For the future, Darren is hoping to get his anti-bullying program off the ground. He would like to enrol in school to finish his GED through Norquest and eventually hopes to become a social worker, so he can give back the support he has received. While he doesn’t see himself moving out of supportive housing soon, he is hopeful that eventually he will feel secure and prepared enough to manage living on his own when he is ready.
Leslie left home in northern Saskatchewan when he was 13 years old — more than 50 years ago now. He had 50 cents in his pocket when he left, but he also took with him a knowledge of Cree and a strong respect for Indigenous ceremony. He struggled with addiction over the next several decades, travelling across Canada and falling in and out of sobriety.
Around four years ago, he was diagnosed with cancer and received treatment in Red Deer. He lost the ability to walk, and was not expected to live, but he worked every day to walk again and reconnect with Indigenous ceremony. In the midst of his cancer recovery, he was invited by an Indigenous elder to come live in a supportive housing facility in Edmonton that is centred around Indigenous culture and traditions.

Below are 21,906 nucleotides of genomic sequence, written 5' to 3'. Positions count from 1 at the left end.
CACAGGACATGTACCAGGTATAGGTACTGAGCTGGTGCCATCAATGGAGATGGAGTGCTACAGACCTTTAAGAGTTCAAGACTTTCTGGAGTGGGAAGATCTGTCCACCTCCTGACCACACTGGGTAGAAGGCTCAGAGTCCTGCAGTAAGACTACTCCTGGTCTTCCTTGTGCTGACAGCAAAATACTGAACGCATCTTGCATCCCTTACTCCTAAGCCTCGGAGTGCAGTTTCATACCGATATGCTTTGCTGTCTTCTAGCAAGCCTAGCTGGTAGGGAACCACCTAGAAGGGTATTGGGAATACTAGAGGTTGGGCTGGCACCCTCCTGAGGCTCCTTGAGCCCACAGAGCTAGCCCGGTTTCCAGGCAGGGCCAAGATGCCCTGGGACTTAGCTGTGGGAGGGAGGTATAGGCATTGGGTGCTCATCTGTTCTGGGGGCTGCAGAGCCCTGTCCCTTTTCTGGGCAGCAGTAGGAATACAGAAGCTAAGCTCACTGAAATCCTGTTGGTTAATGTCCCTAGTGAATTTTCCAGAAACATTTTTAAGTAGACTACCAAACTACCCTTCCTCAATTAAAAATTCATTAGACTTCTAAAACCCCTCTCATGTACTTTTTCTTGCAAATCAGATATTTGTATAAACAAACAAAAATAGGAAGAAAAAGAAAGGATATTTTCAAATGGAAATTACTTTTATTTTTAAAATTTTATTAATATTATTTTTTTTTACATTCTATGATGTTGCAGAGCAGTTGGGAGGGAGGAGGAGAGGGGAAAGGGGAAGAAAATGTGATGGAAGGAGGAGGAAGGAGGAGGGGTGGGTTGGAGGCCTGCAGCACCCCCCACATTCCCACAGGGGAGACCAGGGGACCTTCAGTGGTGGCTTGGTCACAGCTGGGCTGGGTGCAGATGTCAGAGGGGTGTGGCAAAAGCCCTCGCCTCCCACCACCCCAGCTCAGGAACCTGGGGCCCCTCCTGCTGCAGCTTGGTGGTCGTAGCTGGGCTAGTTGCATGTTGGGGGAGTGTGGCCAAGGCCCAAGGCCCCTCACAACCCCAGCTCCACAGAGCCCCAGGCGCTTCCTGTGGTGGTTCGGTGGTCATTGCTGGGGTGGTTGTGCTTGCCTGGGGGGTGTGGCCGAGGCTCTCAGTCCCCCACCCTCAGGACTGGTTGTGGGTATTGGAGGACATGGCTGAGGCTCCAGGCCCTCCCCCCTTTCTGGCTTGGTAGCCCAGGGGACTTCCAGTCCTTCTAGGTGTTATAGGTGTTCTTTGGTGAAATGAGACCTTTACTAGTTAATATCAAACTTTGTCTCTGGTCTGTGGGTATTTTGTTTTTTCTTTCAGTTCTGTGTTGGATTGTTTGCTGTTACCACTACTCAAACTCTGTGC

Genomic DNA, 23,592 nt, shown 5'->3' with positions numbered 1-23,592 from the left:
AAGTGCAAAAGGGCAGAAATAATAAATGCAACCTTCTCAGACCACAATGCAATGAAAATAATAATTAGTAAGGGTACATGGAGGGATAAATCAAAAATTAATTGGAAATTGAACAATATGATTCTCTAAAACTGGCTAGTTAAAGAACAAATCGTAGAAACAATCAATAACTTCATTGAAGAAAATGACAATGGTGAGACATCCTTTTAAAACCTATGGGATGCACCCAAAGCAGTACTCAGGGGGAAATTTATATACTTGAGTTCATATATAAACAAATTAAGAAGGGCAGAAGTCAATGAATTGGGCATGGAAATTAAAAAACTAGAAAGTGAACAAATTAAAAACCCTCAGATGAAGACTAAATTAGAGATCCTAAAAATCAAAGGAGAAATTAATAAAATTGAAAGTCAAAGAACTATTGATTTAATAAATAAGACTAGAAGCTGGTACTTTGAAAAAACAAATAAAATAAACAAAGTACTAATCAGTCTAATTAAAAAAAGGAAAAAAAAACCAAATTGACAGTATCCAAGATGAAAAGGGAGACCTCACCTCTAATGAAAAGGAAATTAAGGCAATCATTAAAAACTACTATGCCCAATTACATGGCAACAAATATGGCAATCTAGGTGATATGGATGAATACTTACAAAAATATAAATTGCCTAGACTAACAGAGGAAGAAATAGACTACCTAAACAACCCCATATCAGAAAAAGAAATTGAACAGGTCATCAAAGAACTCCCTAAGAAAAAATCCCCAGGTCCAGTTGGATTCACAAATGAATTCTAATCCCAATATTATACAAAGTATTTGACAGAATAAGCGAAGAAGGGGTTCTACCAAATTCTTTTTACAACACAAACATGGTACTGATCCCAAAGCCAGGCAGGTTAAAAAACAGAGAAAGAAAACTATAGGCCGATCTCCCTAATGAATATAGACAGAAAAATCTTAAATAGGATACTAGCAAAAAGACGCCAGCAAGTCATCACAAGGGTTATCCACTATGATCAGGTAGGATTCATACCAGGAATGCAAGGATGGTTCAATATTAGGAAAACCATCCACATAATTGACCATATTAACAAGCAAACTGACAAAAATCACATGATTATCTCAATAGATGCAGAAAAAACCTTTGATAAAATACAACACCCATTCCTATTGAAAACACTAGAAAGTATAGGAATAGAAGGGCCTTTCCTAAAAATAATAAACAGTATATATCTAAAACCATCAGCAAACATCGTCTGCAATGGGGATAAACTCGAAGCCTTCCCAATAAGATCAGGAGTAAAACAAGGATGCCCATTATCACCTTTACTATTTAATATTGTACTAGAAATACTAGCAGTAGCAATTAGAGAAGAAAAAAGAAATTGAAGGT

For Leslie, the biggest impact of supportive housing has been that it has given him hope. He told us that “a little bit of hope can break a cycle,” and that the feeling of safety and stability he’s found in housing has been critical to his health recovery. The staff and residents participate in ceremony together, and that process has helped Leslie to gain a stronger sense of hope and self-worth, to ground himself in the community, and to take on a leadership role within the housing facility. Today, he has regained his mobility and is cancer-free.
As he ages, and after experiencing significant health challenges, one of the things that Leslie thinks about in his supportive housing is death with dignity. In supportive housing, he’s seen other residents pass away, from old age or from illness, but they’ve been surrounded by staff and friends who help them pass comfortably and with dignity, and in some cases have helped them reconnect with family before passing. Leslie said that this kind of dignity and respect isn’t available for people who pass away while living on the streets.